Image: Curiosity rover
NASA / JPL-Caltech
An artist's conception shows NASA's Curiosity rover, also known as the Mars Science Laboratory, which is about the size of a Mini Cooper automobile. A newly released audit suggests that the $2.5 billion mission still faces significant budgetary and logistical challenges, with only six months to go before its scheduled launch.
By
updated 6/8/2011 12:44:46 PM ET 2011-06-08T16:44:46

NASA's repeatedly delayed and over-budget mission to send a huge rover to Mars still faces significant budget, timing and technology challenges before it can launch to the Red Planet in November, a project audit reveals.

A new report, released Wednesday by NASA's independent Office of the Inspector General, found that even more money may be needed to launch the $2.5 billion Mars Science Laboratory mission to Mars this year. The mission is currently slated for launch in late November or December, NASA officials say.

The Mars Science Laboratory, which NASA calls the Curiosity rover, is designed to look for signs that Mars is, or once was, habitable to life. It "is the most technologically challenging interplanetary rover ever designed," according to the report by Inspector General Paul Martin.

Curiosity's launch was already delayed two years in February 2009 because several critical components and instruments for the rover were delivered late by contractors. The snag boosted the project's development costs by 86 percent, from $969 million to the current $1.8 billion. Total life-cycle costs rose by 56 percent, from $1.6 billion to the current $2.5 billion. [Vote: Where Should NASA New Mars Rover Land?]

Because the orbits of Earth and Mars don't align that often, NASA is trying furiously to meet the November 2011 launch window. If Curiosity can't launch then, the agency will have to wait 26 months — more than two years — for another launch window.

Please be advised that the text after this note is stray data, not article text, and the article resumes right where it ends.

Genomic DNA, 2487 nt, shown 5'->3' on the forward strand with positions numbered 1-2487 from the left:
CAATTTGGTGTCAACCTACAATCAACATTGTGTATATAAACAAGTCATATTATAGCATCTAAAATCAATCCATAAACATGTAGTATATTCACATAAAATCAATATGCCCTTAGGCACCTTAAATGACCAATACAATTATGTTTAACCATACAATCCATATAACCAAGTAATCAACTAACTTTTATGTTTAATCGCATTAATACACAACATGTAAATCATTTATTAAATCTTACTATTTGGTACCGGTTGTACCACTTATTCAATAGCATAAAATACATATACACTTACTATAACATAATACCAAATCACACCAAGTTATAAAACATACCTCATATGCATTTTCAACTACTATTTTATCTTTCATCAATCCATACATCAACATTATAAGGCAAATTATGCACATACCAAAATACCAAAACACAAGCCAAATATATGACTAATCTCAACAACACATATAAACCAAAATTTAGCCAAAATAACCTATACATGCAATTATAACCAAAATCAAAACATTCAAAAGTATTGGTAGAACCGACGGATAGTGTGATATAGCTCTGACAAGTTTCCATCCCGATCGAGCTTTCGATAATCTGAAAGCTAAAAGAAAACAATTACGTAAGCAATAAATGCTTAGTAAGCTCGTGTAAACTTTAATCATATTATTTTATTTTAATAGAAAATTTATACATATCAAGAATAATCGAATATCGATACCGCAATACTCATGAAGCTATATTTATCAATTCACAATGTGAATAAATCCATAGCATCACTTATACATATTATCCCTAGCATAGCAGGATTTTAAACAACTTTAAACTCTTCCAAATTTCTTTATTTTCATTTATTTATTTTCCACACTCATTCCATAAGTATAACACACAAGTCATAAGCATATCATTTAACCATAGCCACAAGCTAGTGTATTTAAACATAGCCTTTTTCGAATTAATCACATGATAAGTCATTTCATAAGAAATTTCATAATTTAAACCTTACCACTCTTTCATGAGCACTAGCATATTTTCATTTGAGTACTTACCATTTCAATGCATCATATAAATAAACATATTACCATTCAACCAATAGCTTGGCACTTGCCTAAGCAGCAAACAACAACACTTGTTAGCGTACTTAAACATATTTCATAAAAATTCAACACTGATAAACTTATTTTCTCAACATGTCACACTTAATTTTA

Such a delay would require a redesign costing an additional $570 million, the inspector general's report found.

So far, the Mars Science Laboratory team has made good progress overcoming most of the technical issues that caused the launch delay in 2009. 

"As of March 2011, all critical components and instruments have been installed on the rover and final preparation for shipment later this month to the Kennedy Space Center is proceeding," according to the NASA report.

However, there are still hurdles looming.

The audit team found that the MSL scientists still need to resolve technical issues involving potential contamination of rock and soil samples, development of flight software, and fault protection.

Because of the delays to the project, more than three times the number of critical tasks than originally planned remain to be completed in the few months remaining until launch. There are still about 1,200 reports of problems and failures that have not been resolved, the audit reported.

"If these reports are not resolved prior to launch, there is a possibility that an unknown risk could materialize and negatively affect mission success," according to the report.

Ultimately, more money may be needed.

  1. Space news from NBCNews.com
    1. KARE
      Teen's space mission fueled by social media

      Science editor Alan Boyle's blog: "Astronaut Abby" is at the controls of a social-media machine that is launching the 15-year-old from Minnesota to Kazakhstan this month for the liftoff of the International Space Station's next crew.

    2. Buzz Aldrin's vision for journey to Mars
    3. Giant black hole may be cooking up meals
    4. Watch a 'ring of fire' solar eclipse online

"Although the MSL Project has received three budget increases since the 2009 launch delay, including an infusion of $71 million in December 2010, in our judgment the project may require additional funds to meet its November 2011 scheduled launch date," the report stated.

The inspection team recommended that more funds be funneled to the MSL project to make sure that outstanding issues are resolved and the rover meets its launch date, to prevent another even more costly delay.

"NASA agreed with our findings, concurred with our recommendations, and in its response described a series of planned actions," the inspector general's team wrote.

Among the planned actions were these:

  • Senior mission managers at NASA's Jet Propulsion Laboratory have drawn up a plan to take care of all the open problem/failure reports before launch.
  • The associate administrator for NASA's science mission directorate, Ed Weiler, told auditors that "the project's budget, combined with $22 million in directorate-held reserves, would be sufficient" to ensure a timely and safe launch.
  • The mission's financial status is being monitored on a weekly basis, auditors were told.